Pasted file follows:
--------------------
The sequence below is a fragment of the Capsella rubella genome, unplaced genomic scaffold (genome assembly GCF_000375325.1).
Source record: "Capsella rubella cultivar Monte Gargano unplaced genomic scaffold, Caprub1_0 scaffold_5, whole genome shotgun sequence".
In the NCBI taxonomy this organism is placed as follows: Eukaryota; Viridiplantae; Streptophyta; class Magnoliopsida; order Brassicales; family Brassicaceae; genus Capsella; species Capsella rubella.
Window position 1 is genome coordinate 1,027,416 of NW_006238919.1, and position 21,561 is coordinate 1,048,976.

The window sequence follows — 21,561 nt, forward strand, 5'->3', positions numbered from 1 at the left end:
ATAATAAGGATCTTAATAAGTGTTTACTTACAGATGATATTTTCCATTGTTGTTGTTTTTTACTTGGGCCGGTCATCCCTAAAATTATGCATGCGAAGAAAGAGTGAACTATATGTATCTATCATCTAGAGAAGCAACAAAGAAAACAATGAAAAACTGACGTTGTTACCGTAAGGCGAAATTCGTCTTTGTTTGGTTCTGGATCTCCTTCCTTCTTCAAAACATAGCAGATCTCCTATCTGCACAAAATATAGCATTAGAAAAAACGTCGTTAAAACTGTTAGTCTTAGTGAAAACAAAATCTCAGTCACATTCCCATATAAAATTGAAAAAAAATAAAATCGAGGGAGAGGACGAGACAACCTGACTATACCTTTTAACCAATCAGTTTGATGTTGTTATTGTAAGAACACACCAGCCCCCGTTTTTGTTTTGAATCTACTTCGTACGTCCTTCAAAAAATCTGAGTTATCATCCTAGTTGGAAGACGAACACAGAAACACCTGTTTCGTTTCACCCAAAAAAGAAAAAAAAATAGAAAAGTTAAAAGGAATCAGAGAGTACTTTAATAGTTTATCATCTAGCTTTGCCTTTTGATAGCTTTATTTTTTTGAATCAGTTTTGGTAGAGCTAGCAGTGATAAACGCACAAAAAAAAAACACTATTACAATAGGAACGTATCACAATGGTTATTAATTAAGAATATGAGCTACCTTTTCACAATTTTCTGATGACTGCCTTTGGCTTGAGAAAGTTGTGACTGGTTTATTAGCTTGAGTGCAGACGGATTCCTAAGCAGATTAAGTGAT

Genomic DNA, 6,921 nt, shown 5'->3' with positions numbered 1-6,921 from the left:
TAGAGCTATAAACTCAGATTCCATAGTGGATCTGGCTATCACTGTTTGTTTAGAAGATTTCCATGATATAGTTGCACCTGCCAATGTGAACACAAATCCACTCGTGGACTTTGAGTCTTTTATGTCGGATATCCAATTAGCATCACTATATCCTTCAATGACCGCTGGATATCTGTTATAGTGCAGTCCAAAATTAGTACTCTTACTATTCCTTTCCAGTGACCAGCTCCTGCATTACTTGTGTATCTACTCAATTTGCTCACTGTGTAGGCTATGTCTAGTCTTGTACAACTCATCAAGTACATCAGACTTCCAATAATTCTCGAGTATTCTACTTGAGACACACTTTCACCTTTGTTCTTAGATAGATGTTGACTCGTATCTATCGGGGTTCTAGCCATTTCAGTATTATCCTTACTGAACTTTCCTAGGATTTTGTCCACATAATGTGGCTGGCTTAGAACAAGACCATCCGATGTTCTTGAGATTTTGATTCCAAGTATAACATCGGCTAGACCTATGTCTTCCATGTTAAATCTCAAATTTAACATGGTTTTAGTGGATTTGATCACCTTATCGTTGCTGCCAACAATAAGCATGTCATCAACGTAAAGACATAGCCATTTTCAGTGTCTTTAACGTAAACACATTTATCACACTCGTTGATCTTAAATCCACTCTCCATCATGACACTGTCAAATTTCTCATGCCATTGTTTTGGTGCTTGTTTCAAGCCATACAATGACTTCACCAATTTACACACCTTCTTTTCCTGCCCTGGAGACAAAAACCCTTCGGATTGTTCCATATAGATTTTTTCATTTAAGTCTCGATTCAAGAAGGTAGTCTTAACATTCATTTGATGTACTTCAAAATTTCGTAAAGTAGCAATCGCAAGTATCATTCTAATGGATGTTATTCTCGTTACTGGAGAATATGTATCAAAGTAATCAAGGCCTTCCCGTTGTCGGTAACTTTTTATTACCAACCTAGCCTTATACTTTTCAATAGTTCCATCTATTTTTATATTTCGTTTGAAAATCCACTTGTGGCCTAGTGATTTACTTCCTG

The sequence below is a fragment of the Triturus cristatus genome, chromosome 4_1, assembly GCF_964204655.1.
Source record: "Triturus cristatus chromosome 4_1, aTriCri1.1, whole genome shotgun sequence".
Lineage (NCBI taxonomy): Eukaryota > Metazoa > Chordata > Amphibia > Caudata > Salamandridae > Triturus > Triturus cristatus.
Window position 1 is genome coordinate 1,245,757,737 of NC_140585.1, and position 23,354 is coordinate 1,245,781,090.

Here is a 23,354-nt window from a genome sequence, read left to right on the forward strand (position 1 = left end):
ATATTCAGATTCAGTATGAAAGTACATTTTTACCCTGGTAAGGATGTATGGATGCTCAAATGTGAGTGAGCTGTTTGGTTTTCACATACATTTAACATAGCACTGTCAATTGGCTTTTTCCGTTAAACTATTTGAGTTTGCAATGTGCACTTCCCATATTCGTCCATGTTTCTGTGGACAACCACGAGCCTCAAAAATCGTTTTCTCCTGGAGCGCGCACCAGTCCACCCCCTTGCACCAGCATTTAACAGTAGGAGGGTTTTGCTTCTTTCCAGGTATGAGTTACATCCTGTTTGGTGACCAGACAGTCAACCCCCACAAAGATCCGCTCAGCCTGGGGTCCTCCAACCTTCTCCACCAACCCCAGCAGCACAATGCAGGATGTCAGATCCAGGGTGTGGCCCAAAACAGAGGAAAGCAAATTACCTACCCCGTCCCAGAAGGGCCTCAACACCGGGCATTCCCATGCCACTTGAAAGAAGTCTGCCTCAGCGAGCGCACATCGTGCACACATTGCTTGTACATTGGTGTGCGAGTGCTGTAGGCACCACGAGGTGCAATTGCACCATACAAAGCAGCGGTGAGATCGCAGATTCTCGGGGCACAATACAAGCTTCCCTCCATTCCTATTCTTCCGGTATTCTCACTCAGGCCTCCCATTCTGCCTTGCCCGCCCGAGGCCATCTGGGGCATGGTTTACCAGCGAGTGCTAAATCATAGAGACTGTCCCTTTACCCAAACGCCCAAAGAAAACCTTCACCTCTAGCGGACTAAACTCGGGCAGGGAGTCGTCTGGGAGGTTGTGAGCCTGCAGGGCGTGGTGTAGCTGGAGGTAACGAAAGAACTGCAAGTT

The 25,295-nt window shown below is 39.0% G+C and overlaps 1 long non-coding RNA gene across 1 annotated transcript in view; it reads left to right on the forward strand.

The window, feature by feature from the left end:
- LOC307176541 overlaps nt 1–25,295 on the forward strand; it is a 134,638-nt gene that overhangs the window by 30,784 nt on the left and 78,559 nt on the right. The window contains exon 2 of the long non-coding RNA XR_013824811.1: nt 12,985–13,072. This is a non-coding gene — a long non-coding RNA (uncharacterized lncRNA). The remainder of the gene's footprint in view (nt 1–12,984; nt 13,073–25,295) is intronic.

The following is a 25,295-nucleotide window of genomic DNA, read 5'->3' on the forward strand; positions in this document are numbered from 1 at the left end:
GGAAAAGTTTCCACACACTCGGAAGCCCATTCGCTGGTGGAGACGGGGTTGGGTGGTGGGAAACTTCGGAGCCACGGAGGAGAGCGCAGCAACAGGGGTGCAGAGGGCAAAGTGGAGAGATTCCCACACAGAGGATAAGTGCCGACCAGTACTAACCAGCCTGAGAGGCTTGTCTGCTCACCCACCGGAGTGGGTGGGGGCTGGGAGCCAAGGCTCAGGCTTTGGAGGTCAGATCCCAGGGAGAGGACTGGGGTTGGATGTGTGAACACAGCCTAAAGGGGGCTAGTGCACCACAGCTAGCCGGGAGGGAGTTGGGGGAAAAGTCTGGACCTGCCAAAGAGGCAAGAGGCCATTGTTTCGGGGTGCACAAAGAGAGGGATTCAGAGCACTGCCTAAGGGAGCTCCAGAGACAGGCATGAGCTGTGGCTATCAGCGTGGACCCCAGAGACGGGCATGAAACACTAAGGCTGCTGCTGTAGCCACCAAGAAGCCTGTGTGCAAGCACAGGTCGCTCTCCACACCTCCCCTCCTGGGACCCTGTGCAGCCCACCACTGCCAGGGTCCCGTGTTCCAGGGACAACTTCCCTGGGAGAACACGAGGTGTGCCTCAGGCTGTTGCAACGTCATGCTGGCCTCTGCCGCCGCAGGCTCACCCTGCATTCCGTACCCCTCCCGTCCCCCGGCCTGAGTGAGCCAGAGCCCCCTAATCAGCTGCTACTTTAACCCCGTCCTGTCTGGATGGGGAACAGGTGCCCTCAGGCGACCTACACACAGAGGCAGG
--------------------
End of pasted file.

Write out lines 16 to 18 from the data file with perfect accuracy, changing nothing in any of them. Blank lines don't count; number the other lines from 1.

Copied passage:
The window, feature by feature from the left end:
- LOC307176541 overlaps nt 1–25,295 on the forward strand; it is a 134,638-nt gene that overhangs the window by 30,784 nt on the left and 78,559 nt on the right. The window contains exon 2 of the long non-coding RNA XR_013824811.1: nt 12,985–13,072. This is a non-coding gene — a long non-coding RNA (uncharacterized lncRNA). The remainder of the gene's footprint in view (nt 1–12,984; nt 13,073–25,295) is intronic.

The following is a 25,295-nucleotide window of genomic DNA, read 5'->3' on the forward strand; positions in this document are numbered from 1 at the left end: